These days, it is not uncommon to see drones flying overhead. But employers beware…you might see one during your next workplace inspection. Earlier this year, OSHA issued a memo formalizing its use of drones for inspection activities, and, according to a recent report by Bloomberg Law, it used drones for 9 inspections this year.
The memo indicates that OSHA can use drones for a number of purposes, including inspection of inaccessible or unsafe areas, for technical assistance in emergencies, and during compliance assistance activities. The memo sets forth the parameters OSHA must follow when using drones, but it also indicates that OSHA is exploring the option of obtaining a Blanket Public Certificate of Waiver or Authorization (COA) from the FAA to operate drones nationwide.
The memo states that OSHA must obtain express consent from an employer prior to using a drone on any inspection. In addition, on-site personnel must be notified of the inspection to ensure cooperation and safety. The flight report and any data collected by the drone becomes a part of the inspection case file.
OSHA’s use of drones has the potential to expand its violation-finding capabilities during any inspection. Drones allow OSHA a bird’s-eye view of a facility, expanding the areas that can be easily viewed by an inspector. While most inspections can and should be limited in scope, OSHA can cite employers for violations that are in plain sight. Employers must consent to the drone use, but the question remains as to how the scope of an investigation might change if an employer refuses. In addition, it is unclear if that policy will change if OSHA is granted a Blanket Public COA from the FAA to use drones nationwide for inspection purposes.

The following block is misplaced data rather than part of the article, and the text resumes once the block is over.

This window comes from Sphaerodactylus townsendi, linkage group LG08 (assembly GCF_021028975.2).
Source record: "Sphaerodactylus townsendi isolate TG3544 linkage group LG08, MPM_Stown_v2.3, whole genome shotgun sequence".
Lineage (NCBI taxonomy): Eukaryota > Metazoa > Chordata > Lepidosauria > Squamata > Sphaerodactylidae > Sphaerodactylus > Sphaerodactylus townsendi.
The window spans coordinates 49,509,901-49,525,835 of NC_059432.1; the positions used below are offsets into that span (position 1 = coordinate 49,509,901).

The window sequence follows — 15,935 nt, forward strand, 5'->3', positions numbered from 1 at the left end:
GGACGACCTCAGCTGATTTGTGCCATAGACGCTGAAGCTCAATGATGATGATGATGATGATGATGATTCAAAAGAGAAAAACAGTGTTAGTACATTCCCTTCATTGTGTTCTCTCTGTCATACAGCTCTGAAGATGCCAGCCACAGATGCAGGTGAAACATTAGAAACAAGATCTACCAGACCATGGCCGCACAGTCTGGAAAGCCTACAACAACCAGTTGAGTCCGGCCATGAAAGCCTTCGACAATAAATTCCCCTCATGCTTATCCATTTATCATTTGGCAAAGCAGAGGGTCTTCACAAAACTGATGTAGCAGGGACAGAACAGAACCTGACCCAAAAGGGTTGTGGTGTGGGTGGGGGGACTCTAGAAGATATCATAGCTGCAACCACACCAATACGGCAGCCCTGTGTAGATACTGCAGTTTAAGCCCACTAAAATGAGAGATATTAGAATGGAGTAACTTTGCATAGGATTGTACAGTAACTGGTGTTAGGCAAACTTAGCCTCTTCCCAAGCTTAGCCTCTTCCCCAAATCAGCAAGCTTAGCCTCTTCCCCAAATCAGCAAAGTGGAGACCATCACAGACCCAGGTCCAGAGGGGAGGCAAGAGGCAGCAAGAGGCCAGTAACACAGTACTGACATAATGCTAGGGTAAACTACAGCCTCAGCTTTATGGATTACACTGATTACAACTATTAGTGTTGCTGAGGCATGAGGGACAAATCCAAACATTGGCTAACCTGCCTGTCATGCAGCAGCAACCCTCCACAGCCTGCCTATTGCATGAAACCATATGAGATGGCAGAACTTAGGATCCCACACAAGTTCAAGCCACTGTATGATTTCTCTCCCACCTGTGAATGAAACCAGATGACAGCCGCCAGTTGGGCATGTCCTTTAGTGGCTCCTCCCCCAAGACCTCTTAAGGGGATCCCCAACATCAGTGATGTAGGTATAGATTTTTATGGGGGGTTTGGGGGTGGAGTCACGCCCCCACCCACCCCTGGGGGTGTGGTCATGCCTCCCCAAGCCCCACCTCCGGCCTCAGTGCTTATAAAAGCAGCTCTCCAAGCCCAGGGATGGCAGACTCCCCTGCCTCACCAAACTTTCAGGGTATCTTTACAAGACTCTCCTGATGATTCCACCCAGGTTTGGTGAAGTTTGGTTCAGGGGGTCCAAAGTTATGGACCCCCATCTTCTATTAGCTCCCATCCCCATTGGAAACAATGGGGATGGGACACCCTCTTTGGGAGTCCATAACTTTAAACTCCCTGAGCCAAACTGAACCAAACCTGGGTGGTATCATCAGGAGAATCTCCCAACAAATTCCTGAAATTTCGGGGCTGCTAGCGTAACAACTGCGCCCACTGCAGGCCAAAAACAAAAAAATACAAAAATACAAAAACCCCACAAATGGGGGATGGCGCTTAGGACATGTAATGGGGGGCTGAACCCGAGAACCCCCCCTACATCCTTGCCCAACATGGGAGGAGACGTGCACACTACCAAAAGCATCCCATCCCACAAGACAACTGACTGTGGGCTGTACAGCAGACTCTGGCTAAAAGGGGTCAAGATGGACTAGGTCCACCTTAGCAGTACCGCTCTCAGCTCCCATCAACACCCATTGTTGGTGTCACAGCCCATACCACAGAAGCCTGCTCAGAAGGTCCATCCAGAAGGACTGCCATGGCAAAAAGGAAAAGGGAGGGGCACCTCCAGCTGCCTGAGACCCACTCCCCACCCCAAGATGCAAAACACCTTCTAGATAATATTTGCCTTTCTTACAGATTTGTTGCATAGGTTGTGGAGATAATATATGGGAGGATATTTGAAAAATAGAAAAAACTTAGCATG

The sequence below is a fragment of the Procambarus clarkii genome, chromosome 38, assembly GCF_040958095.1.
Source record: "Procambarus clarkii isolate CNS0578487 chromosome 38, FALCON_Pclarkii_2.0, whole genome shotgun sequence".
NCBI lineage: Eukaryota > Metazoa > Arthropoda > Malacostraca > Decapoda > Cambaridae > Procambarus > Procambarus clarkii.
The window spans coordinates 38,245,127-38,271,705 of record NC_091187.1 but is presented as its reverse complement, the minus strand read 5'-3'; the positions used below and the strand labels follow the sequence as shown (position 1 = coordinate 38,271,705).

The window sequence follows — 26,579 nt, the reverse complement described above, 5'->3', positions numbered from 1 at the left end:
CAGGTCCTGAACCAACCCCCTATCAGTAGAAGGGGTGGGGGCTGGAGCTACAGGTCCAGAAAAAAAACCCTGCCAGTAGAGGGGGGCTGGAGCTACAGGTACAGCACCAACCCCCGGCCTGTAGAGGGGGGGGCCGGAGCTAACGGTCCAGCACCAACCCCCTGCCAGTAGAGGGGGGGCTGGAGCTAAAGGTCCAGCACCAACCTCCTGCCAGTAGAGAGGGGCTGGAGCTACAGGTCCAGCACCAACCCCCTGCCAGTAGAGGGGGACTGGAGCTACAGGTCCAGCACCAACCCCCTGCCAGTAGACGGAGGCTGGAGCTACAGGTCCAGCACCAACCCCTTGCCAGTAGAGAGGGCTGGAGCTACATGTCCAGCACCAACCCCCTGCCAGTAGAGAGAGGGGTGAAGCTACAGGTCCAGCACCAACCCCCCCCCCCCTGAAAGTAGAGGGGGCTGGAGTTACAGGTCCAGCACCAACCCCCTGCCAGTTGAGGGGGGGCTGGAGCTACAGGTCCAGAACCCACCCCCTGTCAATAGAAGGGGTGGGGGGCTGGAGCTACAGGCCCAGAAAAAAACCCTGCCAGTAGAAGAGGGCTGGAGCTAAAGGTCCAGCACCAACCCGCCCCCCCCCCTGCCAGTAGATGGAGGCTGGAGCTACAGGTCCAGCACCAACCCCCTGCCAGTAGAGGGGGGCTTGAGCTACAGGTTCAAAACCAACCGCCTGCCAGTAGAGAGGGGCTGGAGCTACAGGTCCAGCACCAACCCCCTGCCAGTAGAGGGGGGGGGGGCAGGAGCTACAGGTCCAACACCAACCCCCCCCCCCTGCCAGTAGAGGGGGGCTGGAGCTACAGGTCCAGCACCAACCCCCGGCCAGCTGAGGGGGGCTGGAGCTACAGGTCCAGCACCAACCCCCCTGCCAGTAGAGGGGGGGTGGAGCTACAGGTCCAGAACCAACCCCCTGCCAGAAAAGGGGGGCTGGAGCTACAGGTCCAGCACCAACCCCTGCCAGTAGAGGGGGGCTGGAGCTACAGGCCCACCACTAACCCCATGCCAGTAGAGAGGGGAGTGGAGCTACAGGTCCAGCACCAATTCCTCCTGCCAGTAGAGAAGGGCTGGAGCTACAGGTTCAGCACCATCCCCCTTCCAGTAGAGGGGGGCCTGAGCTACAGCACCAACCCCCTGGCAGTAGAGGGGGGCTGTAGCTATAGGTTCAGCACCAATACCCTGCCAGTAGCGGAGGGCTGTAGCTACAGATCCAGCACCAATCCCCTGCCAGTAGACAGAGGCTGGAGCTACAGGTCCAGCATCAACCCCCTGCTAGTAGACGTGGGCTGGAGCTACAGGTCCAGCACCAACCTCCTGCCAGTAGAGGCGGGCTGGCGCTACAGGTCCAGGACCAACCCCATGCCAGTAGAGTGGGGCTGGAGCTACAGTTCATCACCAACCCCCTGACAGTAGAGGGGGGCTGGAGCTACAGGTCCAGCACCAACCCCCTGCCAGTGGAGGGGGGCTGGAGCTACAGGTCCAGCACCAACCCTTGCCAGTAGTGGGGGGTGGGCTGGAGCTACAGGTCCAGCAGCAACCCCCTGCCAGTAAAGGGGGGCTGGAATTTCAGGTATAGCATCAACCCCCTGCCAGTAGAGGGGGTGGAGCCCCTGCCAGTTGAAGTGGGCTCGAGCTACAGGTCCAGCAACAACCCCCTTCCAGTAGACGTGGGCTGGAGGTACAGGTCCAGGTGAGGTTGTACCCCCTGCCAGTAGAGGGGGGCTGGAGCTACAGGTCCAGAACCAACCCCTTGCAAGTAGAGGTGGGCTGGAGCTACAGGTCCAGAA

Employers should be aware of this policy and the fact that drones may be a requested part of their next OSHA inspection. Employers may want to give some thought to their facilities and whether drones can be safely flown without causing damage to equipment or processes. If employers allow OSHA to use drones during an inspection, the employer may wish to be involved in the development of the flight plan and attempt to get copies of any collected data. And remember, your express consent is required.
This post was authored by Megan Baroni and is also being shared on our Manufacturing Law Blog. If you’re interested in getting updates on developments affecting manufacturers and distributors, we invite you to subscribe to the blog.